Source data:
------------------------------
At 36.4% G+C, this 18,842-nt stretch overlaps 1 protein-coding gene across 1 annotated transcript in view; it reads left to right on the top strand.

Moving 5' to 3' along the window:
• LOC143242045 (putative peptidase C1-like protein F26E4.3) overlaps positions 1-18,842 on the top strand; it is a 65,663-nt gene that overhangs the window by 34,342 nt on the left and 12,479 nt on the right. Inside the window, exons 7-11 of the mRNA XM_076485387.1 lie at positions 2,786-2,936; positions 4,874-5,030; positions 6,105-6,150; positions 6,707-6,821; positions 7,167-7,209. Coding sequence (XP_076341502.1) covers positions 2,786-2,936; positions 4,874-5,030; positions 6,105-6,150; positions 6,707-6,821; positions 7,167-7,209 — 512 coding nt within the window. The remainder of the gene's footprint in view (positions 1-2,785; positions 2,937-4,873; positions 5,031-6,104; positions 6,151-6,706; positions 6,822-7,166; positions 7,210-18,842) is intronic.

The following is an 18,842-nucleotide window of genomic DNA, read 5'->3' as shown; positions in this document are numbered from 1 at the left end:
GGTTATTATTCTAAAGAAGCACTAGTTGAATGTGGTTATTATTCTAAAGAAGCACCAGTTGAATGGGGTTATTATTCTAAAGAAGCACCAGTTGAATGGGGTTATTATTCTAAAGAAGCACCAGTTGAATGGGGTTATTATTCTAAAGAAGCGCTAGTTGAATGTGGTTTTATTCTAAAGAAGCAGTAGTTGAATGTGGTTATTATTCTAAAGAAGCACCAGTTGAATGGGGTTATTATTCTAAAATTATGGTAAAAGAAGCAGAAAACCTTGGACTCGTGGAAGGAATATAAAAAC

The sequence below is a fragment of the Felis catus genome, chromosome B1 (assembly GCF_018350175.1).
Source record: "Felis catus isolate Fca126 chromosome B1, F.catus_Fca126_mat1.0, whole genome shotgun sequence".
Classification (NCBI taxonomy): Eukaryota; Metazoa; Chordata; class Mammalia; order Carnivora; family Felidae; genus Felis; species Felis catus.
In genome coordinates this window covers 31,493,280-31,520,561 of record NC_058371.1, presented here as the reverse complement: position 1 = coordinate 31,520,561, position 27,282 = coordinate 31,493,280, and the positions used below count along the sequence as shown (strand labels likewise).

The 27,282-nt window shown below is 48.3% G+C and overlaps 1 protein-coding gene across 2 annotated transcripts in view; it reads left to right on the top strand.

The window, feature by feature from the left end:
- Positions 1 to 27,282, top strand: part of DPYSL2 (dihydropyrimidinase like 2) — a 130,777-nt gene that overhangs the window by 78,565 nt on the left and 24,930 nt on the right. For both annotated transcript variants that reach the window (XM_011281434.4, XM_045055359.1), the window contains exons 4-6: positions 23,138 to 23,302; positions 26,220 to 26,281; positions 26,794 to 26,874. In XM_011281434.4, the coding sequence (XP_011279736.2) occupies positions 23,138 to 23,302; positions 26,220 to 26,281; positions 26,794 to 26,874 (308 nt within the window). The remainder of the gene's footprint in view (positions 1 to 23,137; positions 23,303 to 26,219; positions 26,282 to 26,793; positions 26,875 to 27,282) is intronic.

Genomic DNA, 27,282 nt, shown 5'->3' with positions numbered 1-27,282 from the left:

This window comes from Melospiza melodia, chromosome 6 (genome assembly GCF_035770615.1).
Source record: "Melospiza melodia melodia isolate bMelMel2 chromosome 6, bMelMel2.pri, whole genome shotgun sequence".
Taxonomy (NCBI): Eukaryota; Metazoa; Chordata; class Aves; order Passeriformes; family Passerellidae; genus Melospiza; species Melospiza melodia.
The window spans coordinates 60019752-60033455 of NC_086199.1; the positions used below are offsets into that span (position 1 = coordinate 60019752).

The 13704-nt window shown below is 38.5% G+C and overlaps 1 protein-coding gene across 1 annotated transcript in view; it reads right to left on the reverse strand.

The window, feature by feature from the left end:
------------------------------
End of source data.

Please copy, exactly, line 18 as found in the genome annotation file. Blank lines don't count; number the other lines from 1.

The 13704-nt window shown below is 38.5% G+C and overlaps 1 protein-coding gene across 1 annotated transcript in view; it reads right to left on the reverse strand.